How Does an MRI Scan Work

(STL.News) – MRIs or Magnetic resonance imaging is a form of nuclear medicine that scans your body to create a detailed image.  The scan utilizes a strong magnetic field along with radio waves to view images in more detail than a CT scan, X-ray or ultrasound.  If your doctor needs to see inside your muscles, ligaments, cartilage, tendons and joints, the MRI is the best method.

The MRI machine is used to diagnose internal body injuries.  This includes tumours, strokes, concussions, aneurysms, multiple sclerosis, spinal cord injuries, and inner ear and eye problems.  More specifically, you can use this method to view the internal structure of the brain.  It is however worth noting that a regular MRI cannot detect conditions which are not caused by structural damage to the brain, such as post-concussion syndrome.

What the Patient Can Expect

When you enter the room, a nurse or tech will ask you to lie on a table that will move you into an opening.  The MRI is open from both sides and will not enclose you completely.  The test doesn’t hurt, but you may feel an odd sensation through your body; you’ll suddenly feel hot.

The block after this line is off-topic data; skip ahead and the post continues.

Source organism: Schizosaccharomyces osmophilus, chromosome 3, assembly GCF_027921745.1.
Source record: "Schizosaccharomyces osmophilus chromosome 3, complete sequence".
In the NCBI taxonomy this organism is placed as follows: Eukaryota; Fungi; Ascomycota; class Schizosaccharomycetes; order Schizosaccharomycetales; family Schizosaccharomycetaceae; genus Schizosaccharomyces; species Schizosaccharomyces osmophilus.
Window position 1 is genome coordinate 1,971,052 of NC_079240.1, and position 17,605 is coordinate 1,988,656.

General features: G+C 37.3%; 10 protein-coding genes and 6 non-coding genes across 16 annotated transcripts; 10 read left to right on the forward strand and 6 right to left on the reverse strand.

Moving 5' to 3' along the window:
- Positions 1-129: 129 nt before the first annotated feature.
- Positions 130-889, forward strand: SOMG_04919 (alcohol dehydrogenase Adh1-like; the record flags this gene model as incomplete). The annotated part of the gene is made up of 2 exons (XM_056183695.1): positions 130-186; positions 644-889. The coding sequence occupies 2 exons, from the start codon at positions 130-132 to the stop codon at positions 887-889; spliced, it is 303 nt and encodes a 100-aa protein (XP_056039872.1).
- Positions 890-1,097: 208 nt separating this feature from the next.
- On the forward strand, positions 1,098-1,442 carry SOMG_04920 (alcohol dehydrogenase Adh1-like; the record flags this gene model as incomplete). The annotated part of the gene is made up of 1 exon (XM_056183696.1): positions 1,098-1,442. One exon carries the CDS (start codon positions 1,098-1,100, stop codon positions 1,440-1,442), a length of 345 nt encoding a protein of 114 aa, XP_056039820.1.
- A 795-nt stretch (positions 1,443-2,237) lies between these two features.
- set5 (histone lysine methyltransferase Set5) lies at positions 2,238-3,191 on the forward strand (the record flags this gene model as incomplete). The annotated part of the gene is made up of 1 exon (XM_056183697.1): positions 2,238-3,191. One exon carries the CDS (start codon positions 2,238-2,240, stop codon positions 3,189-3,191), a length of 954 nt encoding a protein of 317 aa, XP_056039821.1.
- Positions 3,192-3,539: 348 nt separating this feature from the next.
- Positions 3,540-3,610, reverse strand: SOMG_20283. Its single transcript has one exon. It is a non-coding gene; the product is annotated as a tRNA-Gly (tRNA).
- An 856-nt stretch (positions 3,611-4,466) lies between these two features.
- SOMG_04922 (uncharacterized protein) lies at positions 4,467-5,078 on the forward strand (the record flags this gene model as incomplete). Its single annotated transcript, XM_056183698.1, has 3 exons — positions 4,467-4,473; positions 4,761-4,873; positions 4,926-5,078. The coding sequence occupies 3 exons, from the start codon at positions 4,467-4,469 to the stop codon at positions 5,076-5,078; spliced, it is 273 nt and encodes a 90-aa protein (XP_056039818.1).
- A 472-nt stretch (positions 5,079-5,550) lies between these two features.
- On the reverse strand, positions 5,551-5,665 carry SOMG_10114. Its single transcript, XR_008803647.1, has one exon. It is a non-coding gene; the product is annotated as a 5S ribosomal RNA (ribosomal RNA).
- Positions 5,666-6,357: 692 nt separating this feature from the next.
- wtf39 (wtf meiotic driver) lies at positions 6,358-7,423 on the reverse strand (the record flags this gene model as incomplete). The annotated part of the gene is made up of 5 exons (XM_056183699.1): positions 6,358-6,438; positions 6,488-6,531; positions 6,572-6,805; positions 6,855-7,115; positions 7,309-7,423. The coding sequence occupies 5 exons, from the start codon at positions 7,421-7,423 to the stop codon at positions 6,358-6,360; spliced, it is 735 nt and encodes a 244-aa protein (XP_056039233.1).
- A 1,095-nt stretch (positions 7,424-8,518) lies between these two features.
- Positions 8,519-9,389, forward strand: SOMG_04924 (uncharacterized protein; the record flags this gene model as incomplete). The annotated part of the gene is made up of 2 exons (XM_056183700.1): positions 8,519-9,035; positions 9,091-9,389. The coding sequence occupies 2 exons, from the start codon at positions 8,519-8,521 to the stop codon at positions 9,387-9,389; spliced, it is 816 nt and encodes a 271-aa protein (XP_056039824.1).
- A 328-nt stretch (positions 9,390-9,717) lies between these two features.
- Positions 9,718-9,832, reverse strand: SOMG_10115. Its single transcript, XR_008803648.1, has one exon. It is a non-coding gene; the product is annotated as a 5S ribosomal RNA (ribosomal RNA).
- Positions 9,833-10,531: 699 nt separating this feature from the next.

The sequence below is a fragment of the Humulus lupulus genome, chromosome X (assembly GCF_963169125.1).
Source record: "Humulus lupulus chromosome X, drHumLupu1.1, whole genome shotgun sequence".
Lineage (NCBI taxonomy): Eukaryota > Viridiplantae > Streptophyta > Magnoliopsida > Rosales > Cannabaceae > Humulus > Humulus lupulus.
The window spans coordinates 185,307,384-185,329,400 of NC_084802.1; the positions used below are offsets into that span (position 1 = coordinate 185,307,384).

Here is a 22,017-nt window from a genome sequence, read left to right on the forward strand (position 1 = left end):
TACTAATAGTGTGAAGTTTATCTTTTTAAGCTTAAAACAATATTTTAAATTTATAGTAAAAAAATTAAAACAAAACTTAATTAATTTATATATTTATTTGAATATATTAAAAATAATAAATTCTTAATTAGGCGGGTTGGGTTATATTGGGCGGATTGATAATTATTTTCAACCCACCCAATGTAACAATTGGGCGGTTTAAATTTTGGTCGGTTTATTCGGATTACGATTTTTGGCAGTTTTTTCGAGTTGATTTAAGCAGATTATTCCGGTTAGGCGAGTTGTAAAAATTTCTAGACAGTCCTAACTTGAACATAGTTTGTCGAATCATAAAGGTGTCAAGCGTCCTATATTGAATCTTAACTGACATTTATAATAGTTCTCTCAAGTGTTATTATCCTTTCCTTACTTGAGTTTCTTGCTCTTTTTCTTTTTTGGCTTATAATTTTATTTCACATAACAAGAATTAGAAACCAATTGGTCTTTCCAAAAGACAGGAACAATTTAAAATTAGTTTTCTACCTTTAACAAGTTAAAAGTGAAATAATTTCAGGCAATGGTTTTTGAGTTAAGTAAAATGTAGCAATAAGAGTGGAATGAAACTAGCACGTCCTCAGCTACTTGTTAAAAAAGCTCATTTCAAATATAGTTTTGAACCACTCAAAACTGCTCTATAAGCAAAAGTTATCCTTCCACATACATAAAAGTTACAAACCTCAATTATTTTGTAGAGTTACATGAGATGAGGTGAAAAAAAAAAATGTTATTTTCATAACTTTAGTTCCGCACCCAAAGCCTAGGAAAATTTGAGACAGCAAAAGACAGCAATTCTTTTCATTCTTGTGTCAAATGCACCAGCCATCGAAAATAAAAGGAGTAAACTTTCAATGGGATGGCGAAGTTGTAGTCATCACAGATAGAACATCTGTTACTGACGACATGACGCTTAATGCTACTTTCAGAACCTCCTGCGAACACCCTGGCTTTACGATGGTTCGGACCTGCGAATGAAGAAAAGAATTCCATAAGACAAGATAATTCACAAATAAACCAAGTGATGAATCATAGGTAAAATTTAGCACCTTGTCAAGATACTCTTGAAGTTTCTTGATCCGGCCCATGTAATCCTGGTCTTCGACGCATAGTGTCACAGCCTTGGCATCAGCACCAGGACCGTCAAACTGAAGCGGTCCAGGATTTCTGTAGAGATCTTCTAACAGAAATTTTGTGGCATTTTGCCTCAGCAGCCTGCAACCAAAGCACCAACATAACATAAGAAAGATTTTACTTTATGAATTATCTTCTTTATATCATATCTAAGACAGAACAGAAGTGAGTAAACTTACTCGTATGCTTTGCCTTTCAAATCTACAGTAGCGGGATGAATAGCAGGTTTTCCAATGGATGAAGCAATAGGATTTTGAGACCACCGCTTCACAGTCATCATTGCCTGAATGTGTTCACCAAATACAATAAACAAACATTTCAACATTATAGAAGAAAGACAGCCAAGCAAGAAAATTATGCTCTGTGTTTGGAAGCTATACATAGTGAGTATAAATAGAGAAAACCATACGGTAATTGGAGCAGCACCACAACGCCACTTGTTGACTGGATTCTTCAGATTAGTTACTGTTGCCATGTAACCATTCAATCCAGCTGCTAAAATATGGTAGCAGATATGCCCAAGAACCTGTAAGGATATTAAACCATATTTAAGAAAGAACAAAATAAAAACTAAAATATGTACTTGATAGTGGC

One thing to be aware of is the loud thumping or tapping that happens when the machine starts to scan.  If this is too loud, a nurse will offer you headphones or earplugs to make you more comfortable.  You might be given an intravenous solution of liquid dye, but your nurse will inform you if this is needed.

Make sure not to move around while in the machine because it may interfere with the scan.  The scan itself may take a while, as the tech will want to take a lot of pictures. 30 to 60 minutes is the average time your test will take place.

How the MRI Machine Works

We’re mostly made of water, and those waters contain the molecules H2O, and the hydrogen nuclei protons align with a magnetic field.  MRIs use these protons to make them spin.  A radiofrequency is also used to create an opposite magnetic field.  Protons will absorb this energy and flip them while they spin.  When the protons gradually return to their normal spin, the process can be seen on the scanner.

Since different body tissue returns to average speeds at a different rate, the scanner can easily differentiate between body parts.  Diffusion MRI sees how molecules diffuse in the body, which is helpful to determine strokes or tumours.  Functional MRIs view function in the brain because it measures blood flow change.  This is helpful for evaluation head injury (concussions) or Alzheimer’s disease.  FMRIs are often used in neuroscience and have even led to breakthroughs in how we study the brain.